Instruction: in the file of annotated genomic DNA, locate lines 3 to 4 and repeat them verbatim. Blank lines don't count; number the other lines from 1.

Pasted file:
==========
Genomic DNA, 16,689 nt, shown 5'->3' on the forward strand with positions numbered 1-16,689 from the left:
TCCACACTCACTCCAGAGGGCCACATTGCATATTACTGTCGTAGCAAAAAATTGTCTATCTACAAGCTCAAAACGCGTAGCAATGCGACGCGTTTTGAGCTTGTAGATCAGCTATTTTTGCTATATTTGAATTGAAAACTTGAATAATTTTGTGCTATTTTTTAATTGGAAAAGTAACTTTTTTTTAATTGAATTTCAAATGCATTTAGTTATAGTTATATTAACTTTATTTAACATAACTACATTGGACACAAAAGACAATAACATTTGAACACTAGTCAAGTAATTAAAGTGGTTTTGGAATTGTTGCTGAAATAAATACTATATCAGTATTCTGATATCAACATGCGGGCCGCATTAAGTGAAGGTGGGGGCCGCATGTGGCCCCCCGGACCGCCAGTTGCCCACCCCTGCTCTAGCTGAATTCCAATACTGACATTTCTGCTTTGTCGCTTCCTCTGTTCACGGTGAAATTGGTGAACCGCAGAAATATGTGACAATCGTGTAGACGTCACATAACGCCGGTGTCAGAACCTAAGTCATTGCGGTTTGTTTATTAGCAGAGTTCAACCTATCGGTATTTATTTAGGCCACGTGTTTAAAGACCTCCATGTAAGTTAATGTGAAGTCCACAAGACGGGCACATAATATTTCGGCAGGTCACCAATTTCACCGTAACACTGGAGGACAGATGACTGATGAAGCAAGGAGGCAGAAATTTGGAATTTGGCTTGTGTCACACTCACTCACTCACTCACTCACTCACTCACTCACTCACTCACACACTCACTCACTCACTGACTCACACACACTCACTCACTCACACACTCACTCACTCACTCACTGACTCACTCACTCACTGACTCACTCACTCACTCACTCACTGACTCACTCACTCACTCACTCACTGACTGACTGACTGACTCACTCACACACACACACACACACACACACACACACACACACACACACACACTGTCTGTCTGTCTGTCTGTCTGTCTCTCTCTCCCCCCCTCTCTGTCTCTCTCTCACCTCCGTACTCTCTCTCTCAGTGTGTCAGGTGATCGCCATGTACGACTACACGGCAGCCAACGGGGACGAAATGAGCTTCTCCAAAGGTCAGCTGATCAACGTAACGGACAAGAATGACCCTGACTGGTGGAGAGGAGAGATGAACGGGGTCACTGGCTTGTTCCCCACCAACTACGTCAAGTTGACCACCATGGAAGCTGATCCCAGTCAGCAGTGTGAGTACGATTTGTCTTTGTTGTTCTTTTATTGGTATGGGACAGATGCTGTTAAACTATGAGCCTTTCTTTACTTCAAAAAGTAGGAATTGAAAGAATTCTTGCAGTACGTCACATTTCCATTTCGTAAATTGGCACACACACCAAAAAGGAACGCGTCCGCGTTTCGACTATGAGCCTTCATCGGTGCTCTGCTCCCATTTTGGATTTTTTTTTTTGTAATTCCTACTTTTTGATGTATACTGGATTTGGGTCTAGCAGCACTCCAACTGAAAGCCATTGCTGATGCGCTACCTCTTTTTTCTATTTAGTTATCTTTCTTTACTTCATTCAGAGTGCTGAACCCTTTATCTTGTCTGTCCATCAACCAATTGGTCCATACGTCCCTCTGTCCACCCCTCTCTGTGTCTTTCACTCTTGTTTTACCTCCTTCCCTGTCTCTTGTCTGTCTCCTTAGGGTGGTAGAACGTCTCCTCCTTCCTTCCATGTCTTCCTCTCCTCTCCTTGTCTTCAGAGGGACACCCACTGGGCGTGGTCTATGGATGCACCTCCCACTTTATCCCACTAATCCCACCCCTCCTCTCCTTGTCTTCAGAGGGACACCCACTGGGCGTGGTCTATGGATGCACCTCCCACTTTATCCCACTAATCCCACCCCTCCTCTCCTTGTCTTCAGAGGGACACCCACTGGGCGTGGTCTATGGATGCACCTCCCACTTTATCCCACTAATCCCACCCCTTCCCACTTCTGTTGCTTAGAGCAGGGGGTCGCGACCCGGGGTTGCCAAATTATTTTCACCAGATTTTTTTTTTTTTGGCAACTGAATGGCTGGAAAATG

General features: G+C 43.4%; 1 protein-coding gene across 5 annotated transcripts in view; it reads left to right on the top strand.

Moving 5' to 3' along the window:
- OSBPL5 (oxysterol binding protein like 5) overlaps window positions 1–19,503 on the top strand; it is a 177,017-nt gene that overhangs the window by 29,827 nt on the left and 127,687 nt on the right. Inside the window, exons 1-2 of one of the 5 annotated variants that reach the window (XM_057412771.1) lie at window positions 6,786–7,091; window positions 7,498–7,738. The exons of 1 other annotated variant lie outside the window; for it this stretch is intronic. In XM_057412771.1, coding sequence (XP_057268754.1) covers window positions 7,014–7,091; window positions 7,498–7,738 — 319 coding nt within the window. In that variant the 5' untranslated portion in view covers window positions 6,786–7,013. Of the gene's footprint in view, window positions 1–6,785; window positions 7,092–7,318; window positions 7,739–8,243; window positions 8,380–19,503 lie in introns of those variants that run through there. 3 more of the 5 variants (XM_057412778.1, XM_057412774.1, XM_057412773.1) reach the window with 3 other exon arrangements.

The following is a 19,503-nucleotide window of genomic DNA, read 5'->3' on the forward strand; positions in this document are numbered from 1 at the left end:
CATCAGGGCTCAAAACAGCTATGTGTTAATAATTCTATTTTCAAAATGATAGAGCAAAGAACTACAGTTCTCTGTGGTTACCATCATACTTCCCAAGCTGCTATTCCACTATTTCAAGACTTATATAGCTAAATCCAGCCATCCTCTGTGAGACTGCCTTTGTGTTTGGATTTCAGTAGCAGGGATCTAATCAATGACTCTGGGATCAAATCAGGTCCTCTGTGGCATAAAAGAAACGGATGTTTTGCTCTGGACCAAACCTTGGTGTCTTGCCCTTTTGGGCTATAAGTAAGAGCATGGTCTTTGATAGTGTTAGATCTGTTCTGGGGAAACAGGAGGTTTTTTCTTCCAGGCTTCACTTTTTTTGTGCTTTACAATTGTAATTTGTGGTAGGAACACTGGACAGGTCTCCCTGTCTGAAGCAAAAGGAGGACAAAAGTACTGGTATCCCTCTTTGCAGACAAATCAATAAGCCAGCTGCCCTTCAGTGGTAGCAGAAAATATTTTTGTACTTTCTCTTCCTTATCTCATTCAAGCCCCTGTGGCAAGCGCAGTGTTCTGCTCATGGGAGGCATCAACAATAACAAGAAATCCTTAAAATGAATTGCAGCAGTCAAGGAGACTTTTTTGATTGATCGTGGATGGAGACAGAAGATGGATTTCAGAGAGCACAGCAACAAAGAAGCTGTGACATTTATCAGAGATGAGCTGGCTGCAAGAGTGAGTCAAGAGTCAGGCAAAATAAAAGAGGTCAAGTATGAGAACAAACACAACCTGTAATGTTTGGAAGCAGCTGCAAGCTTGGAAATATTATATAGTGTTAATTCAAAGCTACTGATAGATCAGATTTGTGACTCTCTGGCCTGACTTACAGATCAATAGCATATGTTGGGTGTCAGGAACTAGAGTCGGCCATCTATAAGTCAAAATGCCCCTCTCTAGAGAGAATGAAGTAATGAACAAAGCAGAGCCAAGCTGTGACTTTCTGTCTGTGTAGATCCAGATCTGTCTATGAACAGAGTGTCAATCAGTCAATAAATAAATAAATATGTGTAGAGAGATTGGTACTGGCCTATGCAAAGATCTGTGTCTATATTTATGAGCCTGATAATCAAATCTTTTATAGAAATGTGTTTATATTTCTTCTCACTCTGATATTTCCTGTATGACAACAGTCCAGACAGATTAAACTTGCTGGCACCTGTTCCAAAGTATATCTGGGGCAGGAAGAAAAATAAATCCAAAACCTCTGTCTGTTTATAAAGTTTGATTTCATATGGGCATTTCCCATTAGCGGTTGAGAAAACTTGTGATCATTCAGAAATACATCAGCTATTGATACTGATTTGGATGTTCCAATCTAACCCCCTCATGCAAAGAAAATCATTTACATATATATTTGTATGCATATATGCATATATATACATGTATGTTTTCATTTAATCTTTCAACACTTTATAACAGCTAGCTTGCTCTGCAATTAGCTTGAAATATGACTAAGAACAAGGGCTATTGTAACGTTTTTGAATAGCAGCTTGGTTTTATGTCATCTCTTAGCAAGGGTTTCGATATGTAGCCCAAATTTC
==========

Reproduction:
General features: G+C 43.4%; 1 protein-coding gene across 5 annotated transcripts in view; it reads left to right on the top strand.

Moving 5' to 3' along the window: